Things to do in Melrose, Scottish Borders
The triple peaks of the Eildon Hills are the most distinctive single landmark in the Borders. At their feet in the valley of the River Tweed lies Melrose, the birthplace of the game of rugby sevens.
Melrose Abbey was built by David I for the Cistercian Monks in 1136. It was repeatedly ruined and rebuilt, until the abbey was finally destroyed in English raids in 1544. The ruins of the nave, transepts and chancel which remain, show the unique beauty of the abbey.The recent discovery of a casket believed to contain the heart of Robert the Bruce was marked by a re-burial ceremony and commemorative stone tablet.
The abbey is the starting point for St. Cuthbert's Way, a 62 mile (100km) cross border walking route, and one of the starting points for the 4 Abbeys Cycle Route, a 55 mile (88km) circular route. The Trimontium Exhibition gives an insight into the Romans in Scotland.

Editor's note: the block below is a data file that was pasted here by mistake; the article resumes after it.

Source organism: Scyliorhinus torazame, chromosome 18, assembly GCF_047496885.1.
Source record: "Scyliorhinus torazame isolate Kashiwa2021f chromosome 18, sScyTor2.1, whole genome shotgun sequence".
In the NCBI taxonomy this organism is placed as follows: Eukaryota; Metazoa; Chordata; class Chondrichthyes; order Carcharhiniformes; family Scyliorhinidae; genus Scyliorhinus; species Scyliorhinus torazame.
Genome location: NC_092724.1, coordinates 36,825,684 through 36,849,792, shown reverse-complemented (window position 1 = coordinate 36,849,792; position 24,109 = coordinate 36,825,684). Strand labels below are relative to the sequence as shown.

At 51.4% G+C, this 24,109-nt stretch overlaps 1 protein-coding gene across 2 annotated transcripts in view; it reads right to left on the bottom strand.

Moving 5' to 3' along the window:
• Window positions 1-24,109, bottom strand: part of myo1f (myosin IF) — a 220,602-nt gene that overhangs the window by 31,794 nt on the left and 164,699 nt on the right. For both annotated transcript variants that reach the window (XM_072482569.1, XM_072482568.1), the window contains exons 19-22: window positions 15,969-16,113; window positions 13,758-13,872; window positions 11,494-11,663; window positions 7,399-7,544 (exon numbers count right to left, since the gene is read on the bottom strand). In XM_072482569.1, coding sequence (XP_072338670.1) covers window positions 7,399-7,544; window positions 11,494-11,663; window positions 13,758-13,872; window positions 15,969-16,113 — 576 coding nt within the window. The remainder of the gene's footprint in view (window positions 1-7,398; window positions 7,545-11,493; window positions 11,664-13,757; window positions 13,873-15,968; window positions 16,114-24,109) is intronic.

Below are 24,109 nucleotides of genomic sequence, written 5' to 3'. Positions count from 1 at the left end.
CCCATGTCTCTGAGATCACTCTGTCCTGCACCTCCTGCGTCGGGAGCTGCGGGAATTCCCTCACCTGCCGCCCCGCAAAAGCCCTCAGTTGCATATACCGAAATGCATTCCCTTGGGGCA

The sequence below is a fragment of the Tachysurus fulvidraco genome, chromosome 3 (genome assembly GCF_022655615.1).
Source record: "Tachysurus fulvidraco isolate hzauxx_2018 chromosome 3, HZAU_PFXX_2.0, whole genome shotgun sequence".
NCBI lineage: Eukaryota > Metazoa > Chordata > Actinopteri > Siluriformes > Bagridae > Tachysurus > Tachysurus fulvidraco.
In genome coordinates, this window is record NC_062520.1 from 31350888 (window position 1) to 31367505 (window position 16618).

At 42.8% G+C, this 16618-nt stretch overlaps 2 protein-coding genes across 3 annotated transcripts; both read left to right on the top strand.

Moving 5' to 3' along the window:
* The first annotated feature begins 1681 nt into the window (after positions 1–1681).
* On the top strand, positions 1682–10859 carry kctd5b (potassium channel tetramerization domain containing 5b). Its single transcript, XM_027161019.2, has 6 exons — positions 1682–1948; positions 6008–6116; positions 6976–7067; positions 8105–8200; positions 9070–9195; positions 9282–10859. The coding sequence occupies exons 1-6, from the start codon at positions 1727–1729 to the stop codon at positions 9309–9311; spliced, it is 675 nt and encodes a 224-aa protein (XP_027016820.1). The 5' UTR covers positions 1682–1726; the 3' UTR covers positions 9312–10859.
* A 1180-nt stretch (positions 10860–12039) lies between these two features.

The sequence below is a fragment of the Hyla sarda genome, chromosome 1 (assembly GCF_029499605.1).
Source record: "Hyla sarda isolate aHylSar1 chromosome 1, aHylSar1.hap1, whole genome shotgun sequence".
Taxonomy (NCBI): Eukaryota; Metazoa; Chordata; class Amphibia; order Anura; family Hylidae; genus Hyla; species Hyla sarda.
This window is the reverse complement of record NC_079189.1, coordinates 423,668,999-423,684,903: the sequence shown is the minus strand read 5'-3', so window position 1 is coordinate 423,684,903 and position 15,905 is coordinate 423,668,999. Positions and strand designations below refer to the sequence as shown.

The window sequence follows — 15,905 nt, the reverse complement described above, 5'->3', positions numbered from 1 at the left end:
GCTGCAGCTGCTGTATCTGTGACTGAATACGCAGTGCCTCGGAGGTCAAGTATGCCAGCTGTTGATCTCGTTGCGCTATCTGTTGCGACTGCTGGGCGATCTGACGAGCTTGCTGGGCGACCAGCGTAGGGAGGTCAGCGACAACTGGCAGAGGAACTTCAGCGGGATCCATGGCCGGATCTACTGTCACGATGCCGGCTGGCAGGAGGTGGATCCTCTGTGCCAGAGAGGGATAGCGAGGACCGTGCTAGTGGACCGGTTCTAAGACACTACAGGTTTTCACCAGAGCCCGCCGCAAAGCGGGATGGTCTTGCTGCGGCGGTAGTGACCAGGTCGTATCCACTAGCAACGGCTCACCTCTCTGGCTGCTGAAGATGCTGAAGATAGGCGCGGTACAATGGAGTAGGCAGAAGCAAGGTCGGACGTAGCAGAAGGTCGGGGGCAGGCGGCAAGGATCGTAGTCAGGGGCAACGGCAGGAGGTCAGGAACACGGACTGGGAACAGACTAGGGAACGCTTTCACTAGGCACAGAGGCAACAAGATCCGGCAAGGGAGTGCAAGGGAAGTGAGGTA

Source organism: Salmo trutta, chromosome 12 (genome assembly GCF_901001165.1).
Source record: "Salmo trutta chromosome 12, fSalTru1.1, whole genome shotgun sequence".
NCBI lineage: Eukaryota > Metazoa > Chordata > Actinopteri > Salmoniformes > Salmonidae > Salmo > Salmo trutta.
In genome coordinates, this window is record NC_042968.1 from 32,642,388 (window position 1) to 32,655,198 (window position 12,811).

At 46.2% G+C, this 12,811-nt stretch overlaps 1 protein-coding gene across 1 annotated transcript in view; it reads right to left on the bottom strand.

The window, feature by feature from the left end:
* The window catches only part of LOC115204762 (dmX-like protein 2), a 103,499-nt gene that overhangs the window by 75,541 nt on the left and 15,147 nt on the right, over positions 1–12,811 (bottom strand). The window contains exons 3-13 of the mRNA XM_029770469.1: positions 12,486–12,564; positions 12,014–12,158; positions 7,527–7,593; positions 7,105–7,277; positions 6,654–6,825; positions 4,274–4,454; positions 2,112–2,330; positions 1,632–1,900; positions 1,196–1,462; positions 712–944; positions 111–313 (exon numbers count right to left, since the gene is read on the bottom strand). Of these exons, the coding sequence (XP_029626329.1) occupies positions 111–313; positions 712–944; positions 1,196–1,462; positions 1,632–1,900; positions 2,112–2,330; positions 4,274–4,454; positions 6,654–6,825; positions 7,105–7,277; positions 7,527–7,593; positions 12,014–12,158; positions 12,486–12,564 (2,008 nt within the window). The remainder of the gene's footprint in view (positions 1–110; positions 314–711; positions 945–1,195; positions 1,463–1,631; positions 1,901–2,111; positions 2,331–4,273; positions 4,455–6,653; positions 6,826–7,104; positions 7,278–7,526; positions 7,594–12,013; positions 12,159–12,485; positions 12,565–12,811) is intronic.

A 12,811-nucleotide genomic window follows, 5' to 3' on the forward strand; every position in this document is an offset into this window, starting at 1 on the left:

On the opposite bank of the Tweed, Gattonside can be reached on foot by a sturdy suspension bridge. To the south lies Lilliesleaf, another charming little village set amidst farmland.
Abbotsford House, the home of Sir Walter Scott 1811-1832, lies 2 miles west of Melrose. Sir Walter is buried at nearby Dryburgh Abbey, as is Field Marshall Earl Haig, the British army's Commander-in-Chief in the First World War.
For leisure and recreation Melrose has 9 hole golf course.
Tourist Information (Open Easter-October)Abbey House, Abbey Street, MelroseTel: +44 (0) 1896 822 555